Publishing Violence in the Age of Social Media

Instagram Posts May Have Escalated Fatal Standoff, Police Say

The episode highlights Facebook’s increasingly complicated role in documenting violence, and in some cases, its active place in the middle of it. Before the shots were fired, the Instagram posts caught the police’s attention. Read More

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Publish: Just Hit Enter

APRIL: Focus

So you want to be published? Nothing is stopping you these days. In fact it has never been easier to write/publish/edit your way into a prominent position in no time. However, before you do any of those things it is best to make sure you are ready to receive all that attention.

Everything you need to know about publishing cover crop

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The important, recent and popular

Facebook is eating the world

Here is a definite must-read for everyone. Pondering the long-term viability of publishing when they are no longer in control of the distribution channels. How you get to read or who gets to decide what you see?


Illustration: AP | 9m read |original

Our news ecosystem has changed more dramatically in the past five years than perhaps at any time in the past five hundred. We are seeing huge leaps in technical capability—virtual reality, live video, artificially intelligent news bots, instant messaging, and chat apps. We are seeing massive changes in control, and finance, putting the future of our publishing ecosystem into the hands of a few, who now control the destiny of many.

Social media hasn’t just swallowed journalism, it has swallowed everything. It has swallowed political campaigns, banking systems, personal histories, the leisure industry, retail, even government and security. The phone in our pocket is our portal to the world.

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Adblocking and Facebook’s prominence threaten to thwart access by readers

As publishers lose control, are newspaper websites a dead parrot?

Adblocking and the power of platforms such as Facebook threaten to block the pipes that lead to readers


A truth is dawning on media owners (or in many cases it has dawned, but they don’t like to talk about it). Publishing is over. Obviously this isn’t true in its purest sense; publishing is actually flourishing, just not for publishers.


Source: As publishers lose control, are newspaper websites a dead parrot? | The Guardian


Book Publishing Diversity?

Most Book Publishing Professionals are Straight White Women

Diversity in Publishing Infographic

The Diversity Baseline Survey includes feedback from 34 publishers and 8 review journals.

 

Source: Most Book Publishing Professionals Are Straight White Women | GalleyCat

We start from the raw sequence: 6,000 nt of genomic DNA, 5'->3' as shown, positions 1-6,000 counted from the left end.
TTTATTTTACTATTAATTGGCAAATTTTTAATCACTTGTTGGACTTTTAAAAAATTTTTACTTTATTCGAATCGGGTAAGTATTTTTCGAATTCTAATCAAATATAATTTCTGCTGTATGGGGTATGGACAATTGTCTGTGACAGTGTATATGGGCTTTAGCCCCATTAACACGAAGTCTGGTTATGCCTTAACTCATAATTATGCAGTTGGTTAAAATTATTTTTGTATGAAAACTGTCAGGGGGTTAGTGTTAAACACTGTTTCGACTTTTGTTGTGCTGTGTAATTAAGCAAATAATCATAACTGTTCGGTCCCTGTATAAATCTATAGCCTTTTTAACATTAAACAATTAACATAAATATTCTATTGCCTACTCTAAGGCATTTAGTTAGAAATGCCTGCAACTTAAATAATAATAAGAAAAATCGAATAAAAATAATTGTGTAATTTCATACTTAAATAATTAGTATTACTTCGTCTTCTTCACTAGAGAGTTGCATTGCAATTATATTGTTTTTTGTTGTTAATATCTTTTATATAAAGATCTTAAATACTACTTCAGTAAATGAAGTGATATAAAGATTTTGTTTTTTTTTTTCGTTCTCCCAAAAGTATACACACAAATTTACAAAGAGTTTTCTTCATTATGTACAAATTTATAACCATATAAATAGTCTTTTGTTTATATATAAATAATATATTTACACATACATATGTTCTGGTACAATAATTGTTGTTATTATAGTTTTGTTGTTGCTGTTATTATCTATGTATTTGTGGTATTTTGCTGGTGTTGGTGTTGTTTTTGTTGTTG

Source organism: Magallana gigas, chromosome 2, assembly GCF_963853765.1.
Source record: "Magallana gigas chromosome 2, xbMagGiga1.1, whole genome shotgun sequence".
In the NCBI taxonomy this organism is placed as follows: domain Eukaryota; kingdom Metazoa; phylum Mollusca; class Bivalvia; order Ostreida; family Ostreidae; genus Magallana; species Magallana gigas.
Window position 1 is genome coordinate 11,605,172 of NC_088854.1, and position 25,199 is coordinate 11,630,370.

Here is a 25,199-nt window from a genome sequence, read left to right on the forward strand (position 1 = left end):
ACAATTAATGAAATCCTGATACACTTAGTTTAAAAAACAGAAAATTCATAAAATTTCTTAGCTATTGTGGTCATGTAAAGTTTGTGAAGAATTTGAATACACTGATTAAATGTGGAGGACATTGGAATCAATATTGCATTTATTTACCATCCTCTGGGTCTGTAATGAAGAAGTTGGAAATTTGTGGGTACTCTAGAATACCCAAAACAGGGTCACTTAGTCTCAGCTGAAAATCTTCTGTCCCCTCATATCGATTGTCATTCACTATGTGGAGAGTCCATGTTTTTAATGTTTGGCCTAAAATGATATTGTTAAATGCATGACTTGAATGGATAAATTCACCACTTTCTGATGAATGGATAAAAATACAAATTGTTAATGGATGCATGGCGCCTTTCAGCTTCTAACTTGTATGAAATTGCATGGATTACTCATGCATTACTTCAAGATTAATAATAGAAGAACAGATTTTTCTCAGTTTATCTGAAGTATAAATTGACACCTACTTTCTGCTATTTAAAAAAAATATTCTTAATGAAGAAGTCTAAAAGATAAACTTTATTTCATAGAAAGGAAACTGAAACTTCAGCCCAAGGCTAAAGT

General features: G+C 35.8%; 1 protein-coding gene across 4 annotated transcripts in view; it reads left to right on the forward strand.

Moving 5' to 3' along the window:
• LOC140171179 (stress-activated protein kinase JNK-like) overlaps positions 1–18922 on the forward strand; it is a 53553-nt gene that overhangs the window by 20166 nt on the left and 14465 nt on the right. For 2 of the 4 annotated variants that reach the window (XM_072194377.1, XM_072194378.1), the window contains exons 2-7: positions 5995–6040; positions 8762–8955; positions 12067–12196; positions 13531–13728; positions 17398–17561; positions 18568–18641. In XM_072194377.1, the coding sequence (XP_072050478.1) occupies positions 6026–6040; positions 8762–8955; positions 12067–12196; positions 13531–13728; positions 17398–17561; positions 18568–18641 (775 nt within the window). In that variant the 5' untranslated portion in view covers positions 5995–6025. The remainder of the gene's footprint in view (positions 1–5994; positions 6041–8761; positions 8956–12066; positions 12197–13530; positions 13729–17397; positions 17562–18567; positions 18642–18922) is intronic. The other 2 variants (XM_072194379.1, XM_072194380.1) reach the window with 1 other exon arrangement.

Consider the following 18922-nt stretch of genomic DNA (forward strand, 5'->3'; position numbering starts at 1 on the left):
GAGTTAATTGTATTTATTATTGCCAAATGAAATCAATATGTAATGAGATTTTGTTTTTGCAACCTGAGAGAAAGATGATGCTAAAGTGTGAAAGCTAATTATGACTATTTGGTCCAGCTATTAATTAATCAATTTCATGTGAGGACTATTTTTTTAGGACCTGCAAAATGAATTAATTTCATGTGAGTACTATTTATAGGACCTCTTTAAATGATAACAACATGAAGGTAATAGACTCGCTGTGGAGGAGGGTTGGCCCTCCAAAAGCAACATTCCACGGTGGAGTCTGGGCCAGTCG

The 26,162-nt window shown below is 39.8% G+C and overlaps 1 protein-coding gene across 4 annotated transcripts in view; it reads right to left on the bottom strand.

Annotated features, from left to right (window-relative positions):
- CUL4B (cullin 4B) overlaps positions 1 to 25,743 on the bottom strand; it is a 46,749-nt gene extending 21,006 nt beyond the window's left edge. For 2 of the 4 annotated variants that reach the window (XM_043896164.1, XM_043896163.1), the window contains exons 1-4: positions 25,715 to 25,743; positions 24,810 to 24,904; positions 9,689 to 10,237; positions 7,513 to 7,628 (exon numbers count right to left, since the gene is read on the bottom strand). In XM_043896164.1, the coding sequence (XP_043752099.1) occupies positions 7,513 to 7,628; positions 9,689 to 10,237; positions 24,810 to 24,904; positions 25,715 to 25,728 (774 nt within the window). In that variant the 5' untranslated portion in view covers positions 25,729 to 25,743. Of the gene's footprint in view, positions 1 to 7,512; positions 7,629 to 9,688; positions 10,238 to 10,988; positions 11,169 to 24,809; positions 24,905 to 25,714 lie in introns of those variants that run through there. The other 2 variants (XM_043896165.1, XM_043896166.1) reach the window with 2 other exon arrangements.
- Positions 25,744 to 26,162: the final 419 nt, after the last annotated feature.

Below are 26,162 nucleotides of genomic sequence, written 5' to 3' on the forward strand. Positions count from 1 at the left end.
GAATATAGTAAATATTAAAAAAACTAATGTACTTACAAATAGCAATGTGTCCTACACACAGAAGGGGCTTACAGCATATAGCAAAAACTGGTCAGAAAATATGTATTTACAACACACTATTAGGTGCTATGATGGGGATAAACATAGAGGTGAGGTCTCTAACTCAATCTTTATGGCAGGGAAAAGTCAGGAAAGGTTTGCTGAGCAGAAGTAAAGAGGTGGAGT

The evolution of autoplay 

How do you come up with metrics that properly track meaningful attention, not just playcounts? (Probably no impression is completely meaningless, but some are definitely more meaningful than others.) What do you do about audio? The best implementations I’ve seen start autoplay in silent mode with captions. Unexpected autoplay audio is a deep annoyance — motion and text, not so much. And there’s a lot of experimentation to be done with text-heavy video, particularly on the news side. I believe silent with captions will become an emerging standard, both on big platforms and on publishers’ sites.

evolution of autoplay by tim carmody

Click picture to read the entire article


Source: The evolution of autoplay | Nieman Journalism Lab


 

Death of Snackable Content

The Death of Snackable Content

Every other headline out there today promises to break topics down into bite-sized bits. “4 Ways to Be a Better Leader,” “8 Steps to a Healthier Lifestyle,” “16 Abuses From the CIA Torture Report” — it seems as if no topic is too serious or nuanced to undergo “snackification.”

Like Cheetos and M&Ms, these articles lend themselves to mindless consumption. There is nothing wrong with them in moderation, but at some point, you start to crave something with more substance. Today’s readers want more than listicles and clickbait, and this is driving meaningful change across the digital publishing industry. Read More

Can’t Beat ’em, Join Them

After adopting infinite scroll Time.com’s bounce rate down 15% 

Three major news website redesigns this year look very different but have an important feature in common: articles that seamlessly transition to new content, without requiring readers to click or tap headlines and then wait for new pages to load.

This “continuous scroll” strategy for news sites’ article pages is gaining momentum. It’s been adopted by Time.comNBCNews.com and LATimes.com, reflecting the fact that direct homepage traffic is waning (see the New York Times innovation report), and traffic from social media (particularly Facebook) just keeps growing.

So as readers increasingly enter sites from “side doors” or article pages, media organizations are trying to figure out how to get them to stick around. Pew recently found that visitors from Facebook are far less engaged than direct visitors. Here’s how sites that relaunched in the first half of 2014 are addressing that problem by making use of the continuous scroll (aka infinite scroll) feature in their article pages:

Read More at Poynter